Apple gears up for the battle of wearable computing with the purchase of Beats Electronics

A guest post by Polly Howden, Mobile Product Manager at Gumtree.

This week, Apple announced that it has bought Beats Electronics for $3 billion (approx £1.8bn), in a move that is bound to make an impact across the mobile and digital music industry. 

You would be forgiven for assuming that the rationale behind this purchase is for Beats’ headphones. Apple headphones are notoriously known for being unreliable, as anyone who has had to suffer hearing Lady Gaga blasting from the headphones of the person they are sat next to on the tube can attest. However, general consensus is that Beats headphones aren’t that great either – certainly not worth their price if the plethora of reviews on ‘cheaper and better alternatives to Beats headphones’ are anything to go by. People have Beats headphones because it’s fashionable to have them. If it’s good for Dr. Dre, it’s good for you too. 

What Apple is really buying is the ability to take the fight to Spotify with Beats Music in the wake of declining iTunes revenue. Streaming services such as 7digital and Spotify are proving more popular with Apple’s customer base. In fact, numerous sources and analysts report that Spotify is on track to rival iTunes in terms of revenue. The best way for Apple to change its fortunes in digital music is to acquire a subscription service company – hence Beats.

The biggest coup however in buying Beats is that it reinforces Apple’s ownership of the wearable computing space. Apple was arguably the first to enter this space with its clip-on iPod shuffle. Apple has around 72% of the music player market, something we have also seen on Gumtree as ads for iPods increased 92% from 2012 to 2013. With the emergence of smartwatches and Google Glass, it’s clear that wearable technology is going to be the next technology battlefield.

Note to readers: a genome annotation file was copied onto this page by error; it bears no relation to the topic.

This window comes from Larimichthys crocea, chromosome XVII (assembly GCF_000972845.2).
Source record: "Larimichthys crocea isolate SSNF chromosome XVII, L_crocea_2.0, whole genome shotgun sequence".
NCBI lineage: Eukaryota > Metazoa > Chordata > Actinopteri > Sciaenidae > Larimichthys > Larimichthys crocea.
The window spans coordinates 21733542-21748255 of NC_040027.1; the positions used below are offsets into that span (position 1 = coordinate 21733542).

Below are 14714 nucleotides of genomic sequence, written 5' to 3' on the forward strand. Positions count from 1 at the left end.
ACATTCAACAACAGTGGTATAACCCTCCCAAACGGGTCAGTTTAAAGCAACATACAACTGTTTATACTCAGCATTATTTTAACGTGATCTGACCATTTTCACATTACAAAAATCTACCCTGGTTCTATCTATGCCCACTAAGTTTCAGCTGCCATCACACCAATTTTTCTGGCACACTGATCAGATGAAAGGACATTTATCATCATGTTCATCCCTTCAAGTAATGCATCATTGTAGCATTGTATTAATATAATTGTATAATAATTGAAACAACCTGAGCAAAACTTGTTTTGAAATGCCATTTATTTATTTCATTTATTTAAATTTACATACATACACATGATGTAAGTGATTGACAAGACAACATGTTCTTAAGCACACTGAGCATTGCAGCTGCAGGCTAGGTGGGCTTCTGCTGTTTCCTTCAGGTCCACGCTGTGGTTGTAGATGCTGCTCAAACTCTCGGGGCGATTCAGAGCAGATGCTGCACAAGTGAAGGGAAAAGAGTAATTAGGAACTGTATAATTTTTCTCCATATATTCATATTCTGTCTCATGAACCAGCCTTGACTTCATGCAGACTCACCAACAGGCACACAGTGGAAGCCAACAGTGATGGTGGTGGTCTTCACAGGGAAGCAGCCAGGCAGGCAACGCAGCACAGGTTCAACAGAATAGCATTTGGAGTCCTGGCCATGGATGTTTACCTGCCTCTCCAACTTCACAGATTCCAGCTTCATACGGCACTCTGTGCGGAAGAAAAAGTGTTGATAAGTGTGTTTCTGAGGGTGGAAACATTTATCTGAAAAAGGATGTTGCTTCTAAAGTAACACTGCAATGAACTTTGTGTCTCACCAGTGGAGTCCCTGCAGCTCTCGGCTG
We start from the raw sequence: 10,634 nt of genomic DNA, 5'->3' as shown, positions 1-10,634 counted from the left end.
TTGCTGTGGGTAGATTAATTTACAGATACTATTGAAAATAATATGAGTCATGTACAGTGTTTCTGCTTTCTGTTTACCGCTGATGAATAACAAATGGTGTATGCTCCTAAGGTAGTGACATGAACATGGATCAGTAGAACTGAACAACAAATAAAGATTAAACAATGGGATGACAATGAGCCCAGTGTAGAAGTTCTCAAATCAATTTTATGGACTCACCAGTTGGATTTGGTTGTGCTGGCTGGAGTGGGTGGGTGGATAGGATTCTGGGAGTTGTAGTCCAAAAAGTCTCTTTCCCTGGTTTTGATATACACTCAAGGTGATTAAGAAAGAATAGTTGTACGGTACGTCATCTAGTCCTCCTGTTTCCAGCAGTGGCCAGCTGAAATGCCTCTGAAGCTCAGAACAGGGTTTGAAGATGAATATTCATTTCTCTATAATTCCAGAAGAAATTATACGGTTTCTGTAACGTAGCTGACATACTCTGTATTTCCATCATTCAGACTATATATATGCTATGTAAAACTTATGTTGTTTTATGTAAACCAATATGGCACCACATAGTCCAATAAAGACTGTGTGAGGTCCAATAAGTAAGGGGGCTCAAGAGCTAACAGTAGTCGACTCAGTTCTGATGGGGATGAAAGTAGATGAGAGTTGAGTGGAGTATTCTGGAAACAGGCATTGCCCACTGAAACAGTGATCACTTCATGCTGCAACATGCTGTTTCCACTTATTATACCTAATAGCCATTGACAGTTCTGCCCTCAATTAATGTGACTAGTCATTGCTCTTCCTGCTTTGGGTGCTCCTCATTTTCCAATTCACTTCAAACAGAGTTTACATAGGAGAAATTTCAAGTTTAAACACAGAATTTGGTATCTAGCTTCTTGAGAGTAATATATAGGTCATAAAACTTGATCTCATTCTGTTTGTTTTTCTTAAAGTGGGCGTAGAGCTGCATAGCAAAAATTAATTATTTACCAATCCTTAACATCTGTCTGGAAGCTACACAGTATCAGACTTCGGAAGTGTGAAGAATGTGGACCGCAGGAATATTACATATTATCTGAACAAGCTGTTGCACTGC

This battle is going to be won by the company that is able to provide a compelling service, a well-known brand and a fashionable product. With Beats Music, it gets the compelling service; it is already a well established brand; and the Beats brand provides the fashion credibility. Wearables are currently not fashionable – Google Glass makes you look more like a sci-fi nerd than the next big thing in Silicon Valley. It is no coincidence that Apple hired former Burberry CEO, Angela Ahrendts as its VP of operations for retail. This has also been mirrored by Google who recruited Calvin Klein fashion and marketing executive Ivy Ross to head its Google Glass unit.

With the rumoured iWatch coming to the market in September, it is fair to say that Apple is geared for the battle for the wearable computing market, combining effective functionality with acceptable fashion.

At the very least, it will free up Dr. Dre to release that Detox album we’ve been waiting 15 years for.

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